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Among The Fire-Eaters

Not long ago we were talking about hot and spicy food here. Lo, look what’s in The New Yorker: a Lauren Collins report on the obsession with growing the world’s hottest chili peppers [1].

And look at this exciting excerpt about the chili fiend whose name is on the hottest pepper in the world — exciting, because he’s right down the road from Your Working Boy!:

Butch T, of the Trinidad Scorpion Butch T, is Butch Taylor, a plumber in Baton Rouge, Louisiana. In 2005, Taylor got some Trinidad Scorpion seeds from a guy named Mark in New Jersey, who had got them from a local nursery. Taylor recalled, “When I grew them down here, they just grew unbelievable. I got three plants out of five seeds, and every plant I grew was dedicated to seeds. The first time I tasted it, I just thought, This is the hottest thing I’ve ever seen.”

Taylor kept growing the plants, selecting at each generation for the hottest specimens. He gave the seeds away to chiliheads all over the world, sticking a little label that said “Butch T” at the bottom of each packet, so that absent-minded recipients would be able to keep track of where they had come from. Besides that, he didn’t think much of it. “I didn’t have any money to pay for testing—I didn’t even know how to have them tested at the time,” he told me. “And since I was growing the seeds, not selling them, I couldn’t see the purpose of setting the record.” He learned that his namesake chili was the hottest chili in the world, according to Guinness, the day that the record was announced. The Australians who developed Taylor’s strain into a winner had named it after him. “It took me a while to get my head around it, because I’m a little more shy, unless I’ve been drinking or something,” he recalled. “I thought that was very decent of them.”

How hot are the Butch T peppers? Collins tastes a teeny-tiny morsel:

He had brought a Trinidad Scorpion Butch T in from the field. The pod had a bulbous cap and a tapering tail that recalled the stinger of a wasp. Its skin was pebbly, like the nose of a drinker. It looked as though it had been made of melted wax from the candles at an Italian restaurant.

Taylor took a knife and whittled off a flake no larger than a clove. I put it in my mouth and chewed. The capsaicin hit loud and fast, a cymbal clang of heat. My face flushed. My eyes glassed over and I started pacing the kitchen, as though I could walk off the burn. It took twenty minutes and a can of Dr Pepper to banish the sensation of having a sort of tinnitus of the mouth.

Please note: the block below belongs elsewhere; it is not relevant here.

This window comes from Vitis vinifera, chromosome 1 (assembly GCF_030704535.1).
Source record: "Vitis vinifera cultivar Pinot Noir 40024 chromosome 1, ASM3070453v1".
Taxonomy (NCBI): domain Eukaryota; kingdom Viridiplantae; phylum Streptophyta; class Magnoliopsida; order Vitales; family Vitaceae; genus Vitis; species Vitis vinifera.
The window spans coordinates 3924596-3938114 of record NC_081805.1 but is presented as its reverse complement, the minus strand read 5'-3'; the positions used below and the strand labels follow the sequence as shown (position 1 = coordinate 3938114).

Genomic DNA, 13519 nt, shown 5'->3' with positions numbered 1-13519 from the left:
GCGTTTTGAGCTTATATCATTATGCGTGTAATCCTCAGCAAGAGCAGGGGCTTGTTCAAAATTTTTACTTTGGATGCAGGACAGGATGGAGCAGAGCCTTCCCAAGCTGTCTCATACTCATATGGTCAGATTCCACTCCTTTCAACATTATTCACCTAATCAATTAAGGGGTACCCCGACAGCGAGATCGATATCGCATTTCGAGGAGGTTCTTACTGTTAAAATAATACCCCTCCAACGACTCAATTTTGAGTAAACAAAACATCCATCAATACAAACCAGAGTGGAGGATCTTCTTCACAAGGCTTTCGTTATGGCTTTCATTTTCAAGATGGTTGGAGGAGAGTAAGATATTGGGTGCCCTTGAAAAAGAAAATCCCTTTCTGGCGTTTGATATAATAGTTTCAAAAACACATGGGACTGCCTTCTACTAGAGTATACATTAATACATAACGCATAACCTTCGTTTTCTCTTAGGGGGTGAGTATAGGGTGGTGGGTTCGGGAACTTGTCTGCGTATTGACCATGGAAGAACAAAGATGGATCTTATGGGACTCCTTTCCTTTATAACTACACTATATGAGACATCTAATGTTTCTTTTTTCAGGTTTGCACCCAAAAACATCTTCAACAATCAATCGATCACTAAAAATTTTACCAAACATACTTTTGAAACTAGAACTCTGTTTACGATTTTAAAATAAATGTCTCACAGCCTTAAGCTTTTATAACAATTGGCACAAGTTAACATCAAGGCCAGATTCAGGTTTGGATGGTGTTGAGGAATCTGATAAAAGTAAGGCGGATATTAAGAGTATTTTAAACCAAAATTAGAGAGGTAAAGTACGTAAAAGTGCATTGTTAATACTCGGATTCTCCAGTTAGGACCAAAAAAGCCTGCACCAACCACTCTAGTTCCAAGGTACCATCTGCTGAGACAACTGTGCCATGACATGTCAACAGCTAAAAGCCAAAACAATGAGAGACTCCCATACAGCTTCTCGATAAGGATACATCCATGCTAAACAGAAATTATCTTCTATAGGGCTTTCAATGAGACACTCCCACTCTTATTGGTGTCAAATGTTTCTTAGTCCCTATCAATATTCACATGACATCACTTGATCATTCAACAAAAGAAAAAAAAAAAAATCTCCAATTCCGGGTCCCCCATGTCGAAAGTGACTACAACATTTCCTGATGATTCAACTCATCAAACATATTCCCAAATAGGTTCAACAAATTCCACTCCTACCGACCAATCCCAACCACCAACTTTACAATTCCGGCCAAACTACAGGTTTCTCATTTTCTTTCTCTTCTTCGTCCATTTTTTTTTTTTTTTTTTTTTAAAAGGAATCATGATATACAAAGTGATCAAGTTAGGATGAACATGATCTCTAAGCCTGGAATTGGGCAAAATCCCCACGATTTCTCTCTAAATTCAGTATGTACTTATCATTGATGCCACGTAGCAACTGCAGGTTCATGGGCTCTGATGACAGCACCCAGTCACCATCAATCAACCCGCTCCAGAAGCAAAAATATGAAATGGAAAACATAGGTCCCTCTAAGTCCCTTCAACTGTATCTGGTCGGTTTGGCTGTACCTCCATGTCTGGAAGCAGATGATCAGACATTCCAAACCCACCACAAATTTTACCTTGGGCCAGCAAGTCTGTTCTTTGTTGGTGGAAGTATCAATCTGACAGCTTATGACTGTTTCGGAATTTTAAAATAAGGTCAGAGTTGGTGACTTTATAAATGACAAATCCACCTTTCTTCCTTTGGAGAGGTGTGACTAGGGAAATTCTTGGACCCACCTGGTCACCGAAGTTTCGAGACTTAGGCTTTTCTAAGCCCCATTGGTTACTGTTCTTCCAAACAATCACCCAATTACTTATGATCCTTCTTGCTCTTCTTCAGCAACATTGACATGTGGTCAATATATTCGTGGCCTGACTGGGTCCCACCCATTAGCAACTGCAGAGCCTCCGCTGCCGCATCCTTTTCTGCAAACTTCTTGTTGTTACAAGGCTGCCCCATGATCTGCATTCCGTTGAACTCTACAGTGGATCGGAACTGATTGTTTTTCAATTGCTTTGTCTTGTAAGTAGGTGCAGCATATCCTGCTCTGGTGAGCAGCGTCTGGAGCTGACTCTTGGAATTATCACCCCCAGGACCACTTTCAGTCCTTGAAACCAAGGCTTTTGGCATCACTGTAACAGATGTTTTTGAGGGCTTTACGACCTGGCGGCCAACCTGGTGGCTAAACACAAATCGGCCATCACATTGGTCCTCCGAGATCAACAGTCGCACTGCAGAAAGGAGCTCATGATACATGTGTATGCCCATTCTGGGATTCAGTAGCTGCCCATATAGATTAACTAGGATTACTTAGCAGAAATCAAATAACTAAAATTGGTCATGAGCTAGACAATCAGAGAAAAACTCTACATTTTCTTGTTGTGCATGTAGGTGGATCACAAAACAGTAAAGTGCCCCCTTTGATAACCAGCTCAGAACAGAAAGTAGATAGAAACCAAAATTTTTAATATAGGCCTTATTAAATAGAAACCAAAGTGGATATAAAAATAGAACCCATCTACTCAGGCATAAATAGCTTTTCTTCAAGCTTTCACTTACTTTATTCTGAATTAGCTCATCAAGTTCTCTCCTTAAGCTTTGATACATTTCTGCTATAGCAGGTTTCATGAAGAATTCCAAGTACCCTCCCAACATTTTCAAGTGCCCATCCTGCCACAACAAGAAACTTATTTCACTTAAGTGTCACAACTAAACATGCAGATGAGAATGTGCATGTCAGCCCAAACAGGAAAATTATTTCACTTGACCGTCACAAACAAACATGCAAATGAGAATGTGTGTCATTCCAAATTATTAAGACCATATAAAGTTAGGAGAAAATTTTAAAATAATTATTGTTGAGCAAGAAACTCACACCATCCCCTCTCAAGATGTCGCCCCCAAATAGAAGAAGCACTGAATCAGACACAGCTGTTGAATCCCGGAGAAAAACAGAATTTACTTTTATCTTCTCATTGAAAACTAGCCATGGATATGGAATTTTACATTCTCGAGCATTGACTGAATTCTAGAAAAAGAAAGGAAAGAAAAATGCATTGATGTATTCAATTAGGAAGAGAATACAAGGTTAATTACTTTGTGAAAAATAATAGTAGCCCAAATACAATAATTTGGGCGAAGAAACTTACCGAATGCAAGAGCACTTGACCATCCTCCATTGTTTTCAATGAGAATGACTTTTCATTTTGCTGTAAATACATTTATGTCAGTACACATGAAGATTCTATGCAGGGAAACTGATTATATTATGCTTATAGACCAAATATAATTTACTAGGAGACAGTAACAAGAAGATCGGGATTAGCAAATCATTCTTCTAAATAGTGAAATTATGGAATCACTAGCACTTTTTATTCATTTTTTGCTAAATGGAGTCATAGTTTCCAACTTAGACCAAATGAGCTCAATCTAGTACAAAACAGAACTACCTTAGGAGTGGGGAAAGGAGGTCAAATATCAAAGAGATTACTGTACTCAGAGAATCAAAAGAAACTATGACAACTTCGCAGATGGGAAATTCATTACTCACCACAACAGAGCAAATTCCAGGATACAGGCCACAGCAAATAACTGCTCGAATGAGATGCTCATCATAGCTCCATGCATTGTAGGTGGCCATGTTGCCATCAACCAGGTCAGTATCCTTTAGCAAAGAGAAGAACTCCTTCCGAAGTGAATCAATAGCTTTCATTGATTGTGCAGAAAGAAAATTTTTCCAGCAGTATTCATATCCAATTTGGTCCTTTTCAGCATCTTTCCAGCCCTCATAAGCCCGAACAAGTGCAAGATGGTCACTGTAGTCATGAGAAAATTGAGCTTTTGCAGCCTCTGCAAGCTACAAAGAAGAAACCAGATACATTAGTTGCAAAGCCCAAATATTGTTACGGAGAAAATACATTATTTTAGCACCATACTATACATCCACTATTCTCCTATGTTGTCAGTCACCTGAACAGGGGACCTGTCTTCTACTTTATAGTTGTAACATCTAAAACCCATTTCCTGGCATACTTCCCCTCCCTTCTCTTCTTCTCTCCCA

Clearly, one must find this magnificent Mr. Butch Taylor and buy a bottle of his hot sauce. I’ll report back.

 

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11 Comments To "Among The Fire-Eaters"

#1 Comment By jaybird On November 4, 2013 @ 12:40 pm

How is eating peppers so hot that they make you vomit not as intrinsically disordered and divorced from the proper teleology of eating as BDSM is from the proper teleology of sex?

[NFR: I wouldn’t eat peppers that made me vomit. That is repulsive. — RD]

#2 Comment By CatherineNY On November 4, 2013 @ 12:52 pm

I am proud to note that Butch got his pepper seeds from a guy in New Jersey.

#3 Comment By alcogito On November 4, 2013 @ 1:01 pm

I just don’t get the appeal of eating something that makes it impossible to taste anything else for an hour. But then again, maybe it’s just my Irish-English, Pacific NW heritage.

#4 Comment By Charles Cosimano On November 4, 2013 @ 1:01 pm

He should have had a lassi ready instead of Dr. Pepper. Rice works well in cutting spices too.

On the other hand, think of those peppers, chocolate covered, to give to parents of trick or treaters. Not the kids, they get regular candy, but to the parents ferrying them around.

#5 Comment By Shawn On November 4, 2013 @ 1:26 pm

We all know what happens when you eat a pepper grown in a Guatemalan prison for the criminally insane:

#6 Comment By jaybird On November 4, 2013 @ 1:53 pm

NFR: I wouldn’t eat peppers that made me vomit. That is repulsive. — RD

But that’s what happens in a lot of these “hot-pepper enthusiast” videos mentioned in the article.

[2]

So, I guess we can put you down in the “mildly hot pepper/light bondage” kosher column? Just trying to figure out where the boundaries are.

#7 Comment By Mr. Patrick On November 4, 2013 @ 3:08 pm

I want these peppers. They offend stoics and epicureans alike. And they offer something to rebuild the economy of South Louisiana on, too: Becoming what Northern Cali is to dope, but with chili. New Iberia is cranking out complacent kid stuff and tourist kitsch. They need competition against upstarts with real fire in the belly.

#8 Comment By Brett R. On November 4, 2013 @ 7:54 pm

With hot peppers like that, it’s not the vomiting that scares me, it’s the, um, next day. How do you mega-hot food enthusiasts deal with THAT discomfort, if I may gently ask?

[NFR: Ungently. — RD]

#9 Comment By Molly On November 4, 2013 @ 8:43 pm

Thanks for getting me addicted to those TJs Thai lime chili cashews. I really needed a new food to avoid……

#10 Comment By Brett R. On November 4, 2013 @ 11:49 pm

Rod, you might appreciate [3] on this list.

#11 Comment By Andrea On November 5, 2013 @ 1:34 pm

There seems something a little masochistic about eating hot peppers to me. But I have a bland Scandinavian-American stomach. Salt and pepper is about all I need.